The timber market in the first quarter of 2009 was in retreat across the Continent, according to delegates at the latest assembly of the European Timber Trade Association (FEBO). But they predicted that restocking would now start to pick up and were hopeful that business would stabilise through the rest of the year.

The representatives from national timber trade associations at the FEBO meeting in Cologne all reported a tough first three months. The Swiss saw a “double digit” sales fall, and the French industry was down 15%. UK and Finnish delegates also said their markets continued to shrink.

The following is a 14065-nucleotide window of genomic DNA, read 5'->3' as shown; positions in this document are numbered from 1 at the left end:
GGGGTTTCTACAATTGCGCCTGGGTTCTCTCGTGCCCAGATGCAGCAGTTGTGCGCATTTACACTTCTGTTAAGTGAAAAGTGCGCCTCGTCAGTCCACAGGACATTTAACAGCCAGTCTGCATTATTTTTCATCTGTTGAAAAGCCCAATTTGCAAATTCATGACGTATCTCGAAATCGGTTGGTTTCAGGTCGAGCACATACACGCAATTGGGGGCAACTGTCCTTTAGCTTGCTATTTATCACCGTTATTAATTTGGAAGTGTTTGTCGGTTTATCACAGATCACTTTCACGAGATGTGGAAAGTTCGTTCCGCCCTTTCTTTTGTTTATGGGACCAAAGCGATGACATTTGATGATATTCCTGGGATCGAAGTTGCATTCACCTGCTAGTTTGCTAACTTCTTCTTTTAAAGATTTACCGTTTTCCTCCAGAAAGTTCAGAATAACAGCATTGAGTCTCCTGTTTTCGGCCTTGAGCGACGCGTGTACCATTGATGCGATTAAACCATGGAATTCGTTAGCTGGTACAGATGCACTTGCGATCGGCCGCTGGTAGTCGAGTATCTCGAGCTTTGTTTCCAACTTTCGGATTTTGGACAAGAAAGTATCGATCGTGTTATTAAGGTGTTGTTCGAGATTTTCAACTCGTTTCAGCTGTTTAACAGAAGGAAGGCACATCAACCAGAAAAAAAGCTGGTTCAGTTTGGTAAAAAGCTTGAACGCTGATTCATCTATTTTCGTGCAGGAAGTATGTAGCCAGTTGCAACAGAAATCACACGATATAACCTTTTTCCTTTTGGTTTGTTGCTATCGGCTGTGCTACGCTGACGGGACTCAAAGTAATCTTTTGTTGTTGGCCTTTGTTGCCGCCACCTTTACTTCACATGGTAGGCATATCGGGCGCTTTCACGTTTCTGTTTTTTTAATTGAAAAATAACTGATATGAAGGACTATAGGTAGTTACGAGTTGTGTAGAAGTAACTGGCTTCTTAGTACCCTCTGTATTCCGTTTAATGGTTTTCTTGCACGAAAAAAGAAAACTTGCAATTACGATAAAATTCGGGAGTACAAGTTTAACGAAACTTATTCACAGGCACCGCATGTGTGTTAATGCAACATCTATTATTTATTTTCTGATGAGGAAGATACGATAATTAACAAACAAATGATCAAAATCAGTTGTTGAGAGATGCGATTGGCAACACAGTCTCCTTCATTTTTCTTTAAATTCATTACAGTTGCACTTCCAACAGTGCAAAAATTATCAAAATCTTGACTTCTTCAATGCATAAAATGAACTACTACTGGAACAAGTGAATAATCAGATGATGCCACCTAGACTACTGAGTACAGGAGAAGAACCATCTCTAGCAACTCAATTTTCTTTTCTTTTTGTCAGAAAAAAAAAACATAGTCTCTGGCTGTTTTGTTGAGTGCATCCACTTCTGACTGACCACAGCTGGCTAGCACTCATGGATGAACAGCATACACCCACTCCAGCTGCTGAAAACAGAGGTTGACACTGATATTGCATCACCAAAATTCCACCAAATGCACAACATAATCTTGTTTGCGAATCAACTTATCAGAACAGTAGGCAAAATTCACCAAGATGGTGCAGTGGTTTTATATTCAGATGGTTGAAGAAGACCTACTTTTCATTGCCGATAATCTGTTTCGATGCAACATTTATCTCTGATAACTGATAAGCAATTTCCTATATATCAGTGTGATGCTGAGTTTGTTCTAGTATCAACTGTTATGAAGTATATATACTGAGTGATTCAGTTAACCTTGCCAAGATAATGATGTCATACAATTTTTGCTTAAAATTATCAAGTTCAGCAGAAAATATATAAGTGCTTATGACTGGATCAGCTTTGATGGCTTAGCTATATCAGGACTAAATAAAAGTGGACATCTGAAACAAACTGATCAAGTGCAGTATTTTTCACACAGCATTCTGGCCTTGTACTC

The Austrian and German delegates said that sales of timber and wood products into interior design and the repair and renovation markets were satisfactory, but new build in both countries was still on the decline.

On the more positive side, Andreas Moller of the European Association of Softwood Importers (UCBR) said that customers had now reached the limits of destocking and would now start to buy again. Other delegates agreed and said, with indications the market had plateaued, that they were more optimistic about prospects.

Delegates in Cologne also voiced concerns about proposed tougher EU regulations to crack down on illegal timber entering the European market. Any new rules, they said, needed to be practical and not overly bureaucratic. FEBO said it would continue to offer its guidance and advice on the subject to the European council.